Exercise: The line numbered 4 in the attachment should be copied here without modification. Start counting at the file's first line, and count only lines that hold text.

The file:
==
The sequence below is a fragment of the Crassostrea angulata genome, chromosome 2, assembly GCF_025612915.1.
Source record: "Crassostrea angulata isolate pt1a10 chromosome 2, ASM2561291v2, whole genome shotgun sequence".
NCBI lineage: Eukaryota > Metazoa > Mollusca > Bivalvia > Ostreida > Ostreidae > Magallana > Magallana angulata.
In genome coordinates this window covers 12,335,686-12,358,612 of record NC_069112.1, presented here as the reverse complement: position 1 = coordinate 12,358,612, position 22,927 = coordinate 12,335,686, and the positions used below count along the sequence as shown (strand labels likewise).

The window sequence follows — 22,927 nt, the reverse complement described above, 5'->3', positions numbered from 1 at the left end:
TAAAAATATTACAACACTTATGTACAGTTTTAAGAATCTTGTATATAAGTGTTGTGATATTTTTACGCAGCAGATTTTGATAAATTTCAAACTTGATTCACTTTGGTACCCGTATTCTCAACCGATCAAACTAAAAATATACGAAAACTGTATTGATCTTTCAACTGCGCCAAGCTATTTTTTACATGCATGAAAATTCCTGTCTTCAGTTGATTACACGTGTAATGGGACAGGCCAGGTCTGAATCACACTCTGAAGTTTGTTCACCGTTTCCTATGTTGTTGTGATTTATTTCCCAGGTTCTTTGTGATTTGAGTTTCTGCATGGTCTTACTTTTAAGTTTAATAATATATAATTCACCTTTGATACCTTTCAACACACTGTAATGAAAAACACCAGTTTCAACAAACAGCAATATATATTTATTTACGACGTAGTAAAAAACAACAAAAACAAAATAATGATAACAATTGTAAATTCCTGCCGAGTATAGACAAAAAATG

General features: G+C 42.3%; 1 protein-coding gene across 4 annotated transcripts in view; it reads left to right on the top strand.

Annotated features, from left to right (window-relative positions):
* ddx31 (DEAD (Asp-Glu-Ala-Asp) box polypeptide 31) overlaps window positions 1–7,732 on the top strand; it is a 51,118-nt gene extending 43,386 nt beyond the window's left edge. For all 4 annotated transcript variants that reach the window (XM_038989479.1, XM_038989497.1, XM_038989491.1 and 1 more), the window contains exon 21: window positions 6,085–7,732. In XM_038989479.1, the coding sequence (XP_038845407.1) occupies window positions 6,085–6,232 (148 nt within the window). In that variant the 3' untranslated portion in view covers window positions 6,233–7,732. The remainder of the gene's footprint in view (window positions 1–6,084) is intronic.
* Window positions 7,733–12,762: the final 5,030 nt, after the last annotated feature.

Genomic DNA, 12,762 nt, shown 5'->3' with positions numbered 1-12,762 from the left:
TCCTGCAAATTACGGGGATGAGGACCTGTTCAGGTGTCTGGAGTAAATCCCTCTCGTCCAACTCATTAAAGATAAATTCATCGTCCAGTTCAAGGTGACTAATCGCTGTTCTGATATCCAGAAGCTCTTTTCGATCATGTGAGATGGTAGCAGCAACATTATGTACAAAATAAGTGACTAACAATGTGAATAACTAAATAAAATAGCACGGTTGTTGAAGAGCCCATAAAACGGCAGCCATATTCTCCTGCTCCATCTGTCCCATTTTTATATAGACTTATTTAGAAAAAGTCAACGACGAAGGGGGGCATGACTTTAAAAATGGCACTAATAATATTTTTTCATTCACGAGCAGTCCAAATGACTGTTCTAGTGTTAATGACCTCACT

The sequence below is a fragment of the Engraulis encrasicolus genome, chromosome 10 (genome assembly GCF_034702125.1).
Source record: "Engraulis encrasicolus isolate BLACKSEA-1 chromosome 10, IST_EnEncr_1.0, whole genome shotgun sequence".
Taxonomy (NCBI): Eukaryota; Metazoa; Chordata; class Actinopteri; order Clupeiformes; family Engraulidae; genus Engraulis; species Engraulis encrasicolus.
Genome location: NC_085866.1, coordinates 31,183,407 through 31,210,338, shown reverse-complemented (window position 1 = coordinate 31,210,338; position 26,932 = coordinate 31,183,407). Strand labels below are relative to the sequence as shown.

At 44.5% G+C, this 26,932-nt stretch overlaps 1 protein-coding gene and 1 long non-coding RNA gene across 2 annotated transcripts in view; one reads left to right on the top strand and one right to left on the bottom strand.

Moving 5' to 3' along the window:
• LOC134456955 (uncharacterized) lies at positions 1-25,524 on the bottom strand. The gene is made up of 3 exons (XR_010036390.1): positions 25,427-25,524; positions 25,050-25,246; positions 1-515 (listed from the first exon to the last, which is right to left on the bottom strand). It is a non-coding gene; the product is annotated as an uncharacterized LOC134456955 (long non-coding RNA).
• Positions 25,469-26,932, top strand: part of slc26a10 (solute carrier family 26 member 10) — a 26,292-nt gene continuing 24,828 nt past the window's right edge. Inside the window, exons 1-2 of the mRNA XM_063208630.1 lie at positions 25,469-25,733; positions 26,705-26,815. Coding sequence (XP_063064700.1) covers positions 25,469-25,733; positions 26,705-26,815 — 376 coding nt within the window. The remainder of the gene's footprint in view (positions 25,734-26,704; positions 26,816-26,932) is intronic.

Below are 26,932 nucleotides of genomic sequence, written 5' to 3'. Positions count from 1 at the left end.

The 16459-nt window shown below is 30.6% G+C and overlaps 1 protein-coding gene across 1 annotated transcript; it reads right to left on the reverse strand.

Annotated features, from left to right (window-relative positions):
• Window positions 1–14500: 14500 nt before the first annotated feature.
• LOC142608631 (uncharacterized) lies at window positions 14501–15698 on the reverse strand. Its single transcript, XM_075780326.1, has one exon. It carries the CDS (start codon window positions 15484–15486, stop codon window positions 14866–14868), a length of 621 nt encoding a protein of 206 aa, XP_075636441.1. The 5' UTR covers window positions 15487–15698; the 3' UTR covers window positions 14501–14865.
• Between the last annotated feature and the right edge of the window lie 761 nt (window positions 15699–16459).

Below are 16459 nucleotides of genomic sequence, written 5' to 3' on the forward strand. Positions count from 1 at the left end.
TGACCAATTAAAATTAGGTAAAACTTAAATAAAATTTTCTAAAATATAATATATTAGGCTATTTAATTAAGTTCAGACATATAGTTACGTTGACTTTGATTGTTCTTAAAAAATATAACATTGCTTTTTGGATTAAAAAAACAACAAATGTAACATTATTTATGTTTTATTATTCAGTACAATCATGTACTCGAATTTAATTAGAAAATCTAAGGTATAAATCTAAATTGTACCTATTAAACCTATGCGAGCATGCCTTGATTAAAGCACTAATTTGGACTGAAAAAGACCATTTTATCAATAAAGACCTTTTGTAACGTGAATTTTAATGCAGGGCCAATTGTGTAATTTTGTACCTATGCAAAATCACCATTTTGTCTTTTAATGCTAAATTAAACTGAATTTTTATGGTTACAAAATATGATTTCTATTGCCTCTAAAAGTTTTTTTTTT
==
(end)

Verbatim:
In genome coordinates this window covers 12,335,686-12,358,612 of record NC_069112.1, presented here as the reverse complement: position 1 = coordinate 12,358,612, position 22,927 = coordinate 12,335,686, and the positions used below count along the sequence as shown (strand labels likewise).